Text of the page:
Travel Pay

“I have field employees but am confused about what I can or should be paying them for their travel.”

Your HR Survival Tip

A lot of companies are confused about what travel pay includes so you’re not alone. Since California has been litigating wage details more often, it is important to calculate an employee’s pay properly. Travel pay is directly related to non-exempt, hourly employees but paying for mileage affects all employees.

There are some exceptions to the following guidelines so discuss your policy with someone knowledgeable to ensure compliance:

Commuting from home to the company’s location — When an employee travels from their home to the company’s location, they are not legally eligible to be paid for their time or transportation costs. This is assuming the work location is the same every day.

Commuting from home to different work sites — When the employee’s job site moves around, such as to various customer sites, you should calculate the extra distance the employee needs to go beyond their normal commute to the company office. That extra distance is considered work time so the employee’s time and mileage should be paid.

Leaving the office to go elsewhere for work — If the employee is at work and must leave that location to go run a work-related errand or go to another job site, both their time and mileage should be paid.

Long-distance travel — Employees who need to travel a long distance for work must be compensated from the time they leave their home until they reach either the work site or lodging, whichever is first. The same concept applies when returning home.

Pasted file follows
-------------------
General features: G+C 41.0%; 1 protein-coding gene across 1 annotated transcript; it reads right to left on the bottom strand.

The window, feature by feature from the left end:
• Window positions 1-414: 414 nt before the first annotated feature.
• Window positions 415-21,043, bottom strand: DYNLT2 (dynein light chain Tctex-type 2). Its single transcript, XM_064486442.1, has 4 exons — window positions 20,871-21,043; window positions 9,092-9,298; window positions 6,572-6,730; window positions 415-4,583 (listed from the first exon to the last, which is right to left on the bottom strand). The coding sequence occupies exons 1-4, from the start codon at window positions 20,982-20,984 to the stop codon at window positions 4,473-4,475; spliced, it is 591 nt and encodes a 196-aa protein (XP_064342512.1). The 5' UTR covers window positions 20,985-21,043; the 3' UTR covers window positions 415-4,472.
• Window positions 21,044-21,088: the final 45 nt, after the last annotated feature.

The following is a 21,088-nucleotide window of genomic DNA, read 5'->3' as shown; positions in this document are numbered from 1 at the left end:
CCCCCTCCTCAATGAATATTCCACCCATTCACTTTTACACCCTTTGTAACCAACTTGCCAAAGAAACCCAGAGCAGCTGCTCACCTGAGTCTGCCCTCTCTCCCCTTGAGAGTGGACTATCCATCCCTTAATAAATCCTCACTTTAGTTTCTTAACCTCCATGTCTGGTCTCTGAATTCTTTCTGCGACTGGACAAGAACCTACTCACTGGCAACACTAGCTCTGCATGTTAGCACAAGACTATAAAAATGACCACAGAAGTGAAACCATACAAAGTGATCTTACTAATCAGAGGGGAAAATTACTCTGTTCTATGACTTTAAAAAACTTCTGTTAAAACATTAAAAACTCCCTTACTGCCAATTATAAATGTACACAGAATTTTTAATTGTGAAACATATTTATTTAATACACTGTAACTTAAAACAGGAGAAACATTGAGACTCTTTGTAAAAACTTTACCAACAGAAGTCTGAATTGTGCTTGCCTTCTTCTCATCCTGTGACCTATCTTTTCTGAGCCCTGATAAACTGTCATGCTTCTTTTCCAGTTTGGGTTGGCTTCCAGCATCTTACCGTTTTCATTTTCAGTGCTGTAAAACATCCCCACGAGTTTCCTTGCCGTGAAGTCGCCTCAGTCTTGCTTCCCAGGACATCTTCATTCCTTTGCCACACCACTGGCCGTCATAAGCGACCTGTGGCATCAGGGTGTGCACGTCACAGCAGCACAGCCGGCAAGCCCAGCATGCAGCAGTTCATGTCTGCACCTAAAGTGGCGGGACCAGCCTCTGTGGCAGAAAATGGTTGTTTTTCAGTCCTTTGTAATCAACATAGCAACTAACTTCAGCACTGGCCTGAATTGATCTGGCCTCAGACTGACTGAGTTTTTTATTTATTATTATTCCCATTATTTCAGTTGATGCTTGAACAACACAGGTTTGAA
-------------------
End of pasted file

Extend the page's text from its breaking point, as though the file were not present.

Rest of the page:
Paying for time — When an employee is considered to be on the clock, they are paid. If the employee’s normal job isn’t as a driver, California allows you to pay minimum wage for travel time because the employee isn’t doing the work they were hired to do. You need to provide advance notice of a different pay rate for travel time and properly calculate overtime pay based on different rates throughout the workday.

Minimum wages during travel — Local minimum wage laws state you must pay the local minimum wage if your employee will be working at least 2 hours that week in that jurisdiction. That could make for some interesting calculations when it takes an employee longer than 2 hours to travel through a jurisdiction. However, since the employee won’t be performing any work while driving through and stopping for gas or breaks don’t count, you only use the minimum wage for your company office location for travel pay to and from the job site. Once your employee arrives to work at the job site, the job site’s minimum wage would apply only for time worked at the job site.

Paying for mileage — If the employee is using their personal vehicle, the company receives a benefit by not having to provide transportation and should pay for that benefit. When paying for mileage, the Internal Revenue Service (IRS) provides a standard mileage reimbursement rate that is intended to cover all the costs involved for the employee’s personal vehicle… and raises no questions.

Travel pay based on vehicle or home location — Which vehicle an employee chooses to purchase or where they decide to buy or rent a home isn’t the company’s responsibility and isn’t typically part of this discussion. However, rising gas and home prices can play a role in whether the employee is willing to make longer commutes. Companies might consider an employee’s location when hiring if you know frequent non-commute travel is part of the job.

The reason companies must pay for travel time is based on the legal definition of time worked. This is time during which the employee is subject to the control of an employer and includes all the time the employee is “suffered or permitted to work, whether or not required to do so.” Basically, if you want, expect, or even just allow your employee to work, it’s paid time.

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